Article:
Academia is not what it used to be. In today’s fast-paced world, requirements are constantly changing, and adapting to these changes in an academic curriculum can be challenging. Given a specific aspect of a domain, there can be various levels of proficiency that can be achieved by the students. Considering the wide array of needs, diverse groups need customized course curriculum. The need for having an archetype to design a course focusing on the outcomes paved the way for Outcome-based Education (OBE). OBE focuses on the outcomes as opposed to the traditional way of following a process [23]. According to …

Contributors
LNU, Vaishnavi Raj, Bansal, Srividya, Bansal, Ajay, et al.
Created Date
2018

Among researchers, educators, and other stakeholders in literacy education, there has been a growing emphasis on developing literacy pedagogies that are more responsive to the ways young people experience literacy in their everyday lives, which often make use of digital media and other technologies for exchanging meaning. This dissertation project sought to explore the nature of these digital-age literacies in the context of children learning through and about new technologies. Conducting a year-long, multimethod observational study of an out-of-school library-based program designed to engage students in self-directed learning around the domain of computer programming, this project was framed around an …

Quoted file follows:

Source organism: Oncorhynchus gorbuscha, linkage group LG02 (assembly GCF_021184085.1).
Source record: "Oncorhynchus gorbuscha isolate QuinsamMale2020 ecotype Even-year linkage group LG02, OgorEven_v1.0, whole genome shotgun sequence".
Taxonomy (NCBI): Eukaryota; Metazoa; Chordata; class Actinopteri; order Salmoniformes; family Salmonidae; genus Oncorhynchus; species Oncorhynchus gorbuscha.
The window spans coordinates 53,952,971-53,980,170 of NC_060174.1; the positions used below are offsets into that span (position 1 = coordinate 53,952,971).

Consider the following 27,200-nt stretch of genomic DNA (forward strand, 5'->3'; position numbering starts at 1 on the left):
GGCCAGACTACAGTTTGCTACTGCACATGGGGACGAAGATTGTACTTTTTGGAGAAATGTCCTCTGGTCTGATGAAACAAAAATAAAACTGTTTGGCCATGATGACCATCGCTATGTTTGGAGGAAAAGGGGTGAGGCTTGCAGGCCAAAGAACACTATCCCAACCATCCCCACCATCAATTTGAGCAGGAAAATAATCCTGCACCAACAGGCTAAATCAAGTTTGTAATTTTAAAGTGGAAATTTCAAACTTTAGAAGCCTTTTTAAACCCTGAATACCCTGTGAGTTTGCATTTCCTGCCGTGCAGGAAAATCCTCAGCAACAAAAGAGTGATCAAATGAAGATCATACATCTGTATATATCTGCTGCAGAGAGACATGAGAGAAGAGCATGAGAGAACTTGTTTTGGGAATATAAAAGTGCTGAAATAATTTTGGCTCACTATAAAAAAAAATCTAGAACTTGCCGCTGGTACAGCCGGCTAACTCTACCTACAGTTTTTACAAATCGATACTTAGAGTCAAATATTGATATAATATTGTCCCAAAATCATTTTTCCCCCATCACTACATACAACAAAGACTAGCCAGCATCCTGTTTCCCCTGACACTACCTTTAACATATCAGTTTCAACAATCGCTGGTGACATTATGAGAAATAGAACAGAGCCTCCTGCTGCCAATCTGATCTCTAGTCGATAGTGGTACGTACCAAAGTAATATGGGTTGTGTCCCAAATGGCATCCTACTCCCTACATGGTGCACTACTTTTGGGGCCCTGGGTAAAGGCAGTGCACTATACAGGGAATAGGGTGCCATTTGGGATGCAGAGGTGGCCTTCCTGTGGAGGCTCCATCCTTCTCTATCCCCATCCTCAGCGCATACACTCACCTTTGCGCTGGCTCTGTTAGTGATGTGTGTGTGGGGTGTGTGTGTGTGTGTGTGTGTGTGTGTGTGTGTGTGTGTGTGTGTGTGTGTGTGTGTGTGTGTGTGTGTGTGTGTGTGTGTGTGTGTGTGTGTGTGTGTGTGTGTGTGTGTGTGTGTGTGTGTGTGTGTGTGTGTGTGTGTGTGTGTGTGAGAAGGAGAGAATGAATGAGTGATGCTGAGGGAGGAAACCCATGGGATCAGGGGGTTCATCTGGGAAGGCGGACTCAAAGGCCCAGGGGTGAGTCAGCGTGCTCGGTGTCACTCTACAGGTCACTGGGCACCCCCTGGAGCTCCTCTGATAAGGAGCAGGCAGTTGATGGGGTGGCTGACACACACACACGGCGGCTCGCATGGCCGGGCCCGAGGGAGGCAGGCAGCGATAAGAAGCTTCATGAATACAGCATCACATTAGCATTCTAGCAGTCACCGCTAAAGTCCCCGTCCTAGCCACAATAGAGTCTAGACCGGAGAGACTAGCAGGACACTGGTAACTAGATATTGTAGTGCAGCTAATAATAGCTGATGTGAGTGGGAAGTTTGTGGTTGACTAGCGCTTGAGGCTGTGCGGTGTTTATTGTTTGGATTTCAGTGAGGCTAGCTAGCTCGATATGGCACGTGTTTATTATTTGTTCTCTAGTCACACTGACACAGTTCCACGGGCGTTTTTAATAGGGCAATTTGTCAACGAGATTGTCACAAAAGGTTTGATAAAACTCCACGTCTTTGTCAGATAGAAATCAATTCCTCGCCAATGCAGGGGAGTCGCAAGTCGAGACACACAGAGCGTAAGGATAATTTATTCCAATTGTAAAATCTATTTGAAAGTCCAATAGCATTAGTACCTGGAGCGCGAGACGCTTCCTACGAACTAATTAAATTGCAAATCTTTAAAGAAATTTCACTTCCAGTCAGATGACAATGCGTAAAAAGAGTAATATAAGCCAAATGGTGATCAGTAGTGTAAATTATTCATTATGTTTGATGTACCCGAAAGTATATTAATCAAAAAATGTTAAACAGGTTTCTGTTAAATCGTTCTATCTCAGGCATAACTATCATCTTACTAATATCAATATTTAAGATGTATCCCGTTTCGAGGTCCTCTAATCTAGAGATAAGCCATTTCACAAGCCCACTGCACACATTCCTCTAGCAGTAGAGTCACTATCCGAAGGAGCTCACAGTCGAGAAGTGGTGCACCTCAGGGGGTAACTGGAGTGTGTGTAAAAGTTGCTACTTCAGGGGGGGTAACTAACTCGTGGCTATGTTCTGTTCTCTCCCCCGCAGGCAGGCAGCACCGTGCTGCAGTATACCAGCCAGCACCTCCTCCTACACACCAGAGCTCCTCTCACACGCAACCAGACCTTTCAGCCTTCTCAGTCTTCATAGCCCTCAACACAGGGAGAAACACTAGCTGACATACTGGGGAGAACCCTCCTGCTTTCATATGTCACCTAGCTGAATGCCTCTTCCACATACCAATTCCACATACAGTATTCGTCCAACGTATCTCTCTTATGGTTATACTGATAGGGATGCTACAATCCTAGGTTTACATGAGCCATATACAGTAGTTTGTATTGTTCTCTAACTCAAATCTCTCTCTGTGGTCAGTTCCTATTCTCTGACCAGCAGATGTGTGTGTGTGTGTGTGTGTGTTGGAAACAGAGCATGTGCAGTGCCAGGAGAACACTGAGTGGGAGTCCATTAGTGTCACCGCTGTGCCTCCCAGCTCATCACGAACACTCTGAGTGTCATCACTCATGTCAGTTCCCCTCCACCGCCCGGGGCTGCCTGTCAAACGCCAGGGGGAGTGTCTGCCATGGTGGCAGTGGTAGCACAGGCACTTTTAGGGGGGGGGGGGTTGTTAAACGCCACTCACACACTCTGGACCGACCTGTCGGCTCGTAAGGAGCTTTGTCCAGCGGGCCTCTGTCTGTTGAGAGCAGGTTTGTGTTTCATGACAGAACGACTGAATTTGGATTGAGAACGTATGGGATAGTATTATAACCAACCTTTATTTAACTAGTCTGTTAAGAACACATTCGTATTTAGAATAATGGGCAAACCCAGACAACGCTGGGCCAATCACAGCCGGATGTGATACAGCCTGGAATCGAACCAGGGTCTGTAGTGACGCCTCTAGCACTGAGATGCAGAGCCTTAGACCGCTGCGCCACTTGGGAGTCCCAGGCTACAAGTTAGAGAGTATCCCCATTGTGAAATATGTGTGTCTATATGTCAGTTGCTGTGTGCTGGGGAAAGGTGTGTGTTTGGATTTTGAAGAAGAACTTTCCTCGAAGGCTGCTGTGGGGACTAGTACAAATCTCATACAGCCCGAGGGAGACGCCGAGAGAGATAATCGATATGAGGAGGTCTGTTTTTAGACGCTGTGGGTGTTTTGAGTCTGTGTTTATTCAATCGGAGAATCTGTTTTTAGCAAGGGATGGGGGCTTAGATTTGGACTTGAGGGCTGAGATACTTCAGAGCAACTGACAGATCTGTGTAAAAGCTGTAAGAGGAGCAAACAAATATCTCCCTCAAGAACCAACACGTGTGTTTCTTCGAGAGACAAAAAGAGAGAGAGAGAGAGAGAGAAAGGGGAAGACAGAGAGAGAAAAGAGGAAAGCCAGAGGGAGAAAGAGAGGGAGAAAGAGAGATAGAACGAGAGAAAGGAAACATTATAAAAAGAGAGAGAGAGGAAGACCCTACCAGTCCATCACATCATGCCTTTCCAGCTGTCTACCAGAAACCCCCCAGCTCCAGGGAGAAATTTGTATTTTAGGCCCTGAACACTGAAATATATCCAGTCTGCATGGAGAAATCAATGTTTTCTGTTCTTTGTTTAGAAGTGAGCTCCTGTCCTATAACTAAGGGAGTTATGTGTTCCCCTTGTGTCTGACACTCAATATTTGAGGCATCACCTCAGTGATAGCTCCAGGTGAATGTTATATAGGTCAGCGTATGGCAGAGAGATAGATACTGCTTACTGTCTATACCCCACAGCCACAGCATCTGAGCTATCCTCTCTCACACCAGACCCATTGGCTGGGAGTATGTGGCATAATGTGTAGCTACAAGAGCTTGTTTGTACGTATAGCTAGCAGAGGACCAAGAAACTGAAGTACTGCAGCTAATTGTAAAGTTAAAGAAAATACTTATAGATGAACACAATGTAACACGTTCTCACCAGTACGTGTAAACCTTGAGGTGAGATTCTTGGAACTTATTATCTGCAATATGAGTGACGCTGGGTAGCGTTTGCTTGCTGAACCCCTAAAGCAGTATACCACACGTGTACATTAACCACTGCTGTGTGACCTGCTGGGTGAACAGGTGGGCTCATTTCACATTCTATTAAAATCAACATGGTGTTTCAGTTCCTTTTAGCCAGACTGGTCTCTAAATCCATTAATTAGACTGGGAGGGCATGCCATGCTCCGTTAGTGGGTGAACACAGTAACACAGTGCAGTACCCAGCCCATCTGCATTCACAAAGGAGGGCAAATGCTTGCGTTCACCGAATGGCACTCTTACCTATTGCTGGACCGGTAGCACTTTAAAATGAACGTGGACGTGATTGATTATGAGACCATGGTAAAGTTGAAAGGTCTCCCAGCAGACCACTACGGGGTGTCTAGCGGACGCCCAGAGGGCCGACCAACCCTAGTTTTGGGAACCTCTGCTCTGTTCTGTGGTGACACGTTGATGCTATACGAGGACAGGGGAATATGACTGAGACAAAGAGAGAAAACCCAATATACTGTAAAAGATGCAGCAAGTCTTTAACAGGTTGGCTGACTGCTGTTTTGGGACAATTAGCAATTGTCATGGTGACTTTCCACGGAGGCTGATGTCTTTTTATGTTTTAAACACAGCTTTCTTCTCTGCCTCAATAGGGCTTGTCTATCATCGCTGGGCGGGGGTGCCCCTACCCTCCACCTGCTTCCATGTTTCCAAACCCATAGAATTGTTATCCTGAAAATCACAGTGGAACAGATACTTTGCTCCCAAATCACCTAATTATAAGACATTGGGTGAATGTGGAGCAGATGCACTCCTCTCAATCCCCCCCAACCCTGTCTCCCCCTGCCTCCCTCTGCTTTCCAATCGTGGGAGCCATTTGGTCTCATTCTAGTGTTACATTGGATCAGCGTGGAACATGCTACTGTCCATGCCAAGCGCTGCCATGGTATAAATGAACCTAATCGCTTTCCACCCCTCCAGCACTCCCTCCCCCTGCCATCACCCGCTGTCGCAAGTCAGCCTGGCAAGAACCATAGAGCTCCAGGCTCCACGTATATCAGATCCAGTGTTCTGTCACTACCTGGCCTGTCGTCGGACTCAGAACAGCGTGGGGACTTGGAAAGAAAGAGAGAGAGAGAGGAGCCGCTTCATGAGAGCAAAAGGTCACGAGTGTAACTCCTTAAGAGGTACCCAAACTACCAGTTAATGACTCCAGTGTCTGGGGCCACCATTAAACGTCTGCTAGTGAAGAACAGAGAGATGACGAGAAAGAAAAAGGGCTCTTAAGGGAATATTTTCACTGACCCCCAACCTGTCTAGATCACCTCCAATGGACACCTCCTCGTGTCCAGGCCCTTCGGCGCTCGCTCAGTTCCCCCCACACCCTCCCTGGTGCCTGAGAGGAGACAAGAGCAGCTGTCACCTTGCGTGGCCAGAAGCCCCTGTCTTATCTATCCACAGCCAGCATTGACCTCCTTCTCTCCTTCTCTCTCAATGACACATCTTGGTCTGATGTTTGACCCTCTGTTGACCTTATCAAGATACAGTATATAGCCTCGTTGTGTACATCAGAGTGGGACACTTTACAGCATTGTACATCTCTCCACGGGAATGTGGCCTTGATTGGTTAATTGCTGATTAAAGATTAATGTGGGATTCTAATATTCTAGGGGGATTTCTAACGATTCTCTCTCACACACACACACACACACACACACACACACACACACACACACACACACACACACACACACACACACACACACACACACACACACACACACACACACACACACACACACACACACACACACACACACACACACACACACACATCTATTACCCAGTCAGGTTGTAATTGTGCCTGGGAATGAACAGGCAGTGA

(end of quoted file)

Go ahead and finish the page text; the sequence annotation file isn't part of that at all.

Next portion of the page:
Contributors
Aguilera, Earl, GEE, ELISABETH R, GEE, JAMES P, et al.
Created Date
2018

A recorded tutorial dialogue can produce positive learning gains, when observed and used to promote discussion between a pair of learners; however, this same effect does not typically occur when an leaner observes a tutorial dialogue by himself or herself. One potential approach to enhancing learning in the latter situation is by incorporating self-explanation prompts, a proven technique for encouraging students to engage in active learning and attend to the material in a meaningful way. This study examined whether learning from observing recorded tutorial dialogues could be made more effective by adding self-explanation prompts in computer-based learning environment. The research …

Contributors
Wright, Kyle, Atkinson, Robert K, Savenye, Wilhelmina, et al.
Created Date
2018

Multimedia educational technologies have increased their presence in traditional and online classrooms over the course of the previous decade. These tools hold value and can promote positive learning outcomes but are reliant on students’ degree of cognitive engagement and self-regulation. When students are not cognitively engaged or have low self-regulation capabilities, their interaction with the technology becomes less impactful because of decreased learning outcomes. Building or altering technologies to cognitively engage students is costly and timely; the present study investigates if introducing higher agency roles, to change the role of the student, increases learning outcomes. Specifically, this study investigates if …

Contributors
Novak, Kyrsten, Roscoe, Rod, Branaghan, Russell, et al.
Created Date
2018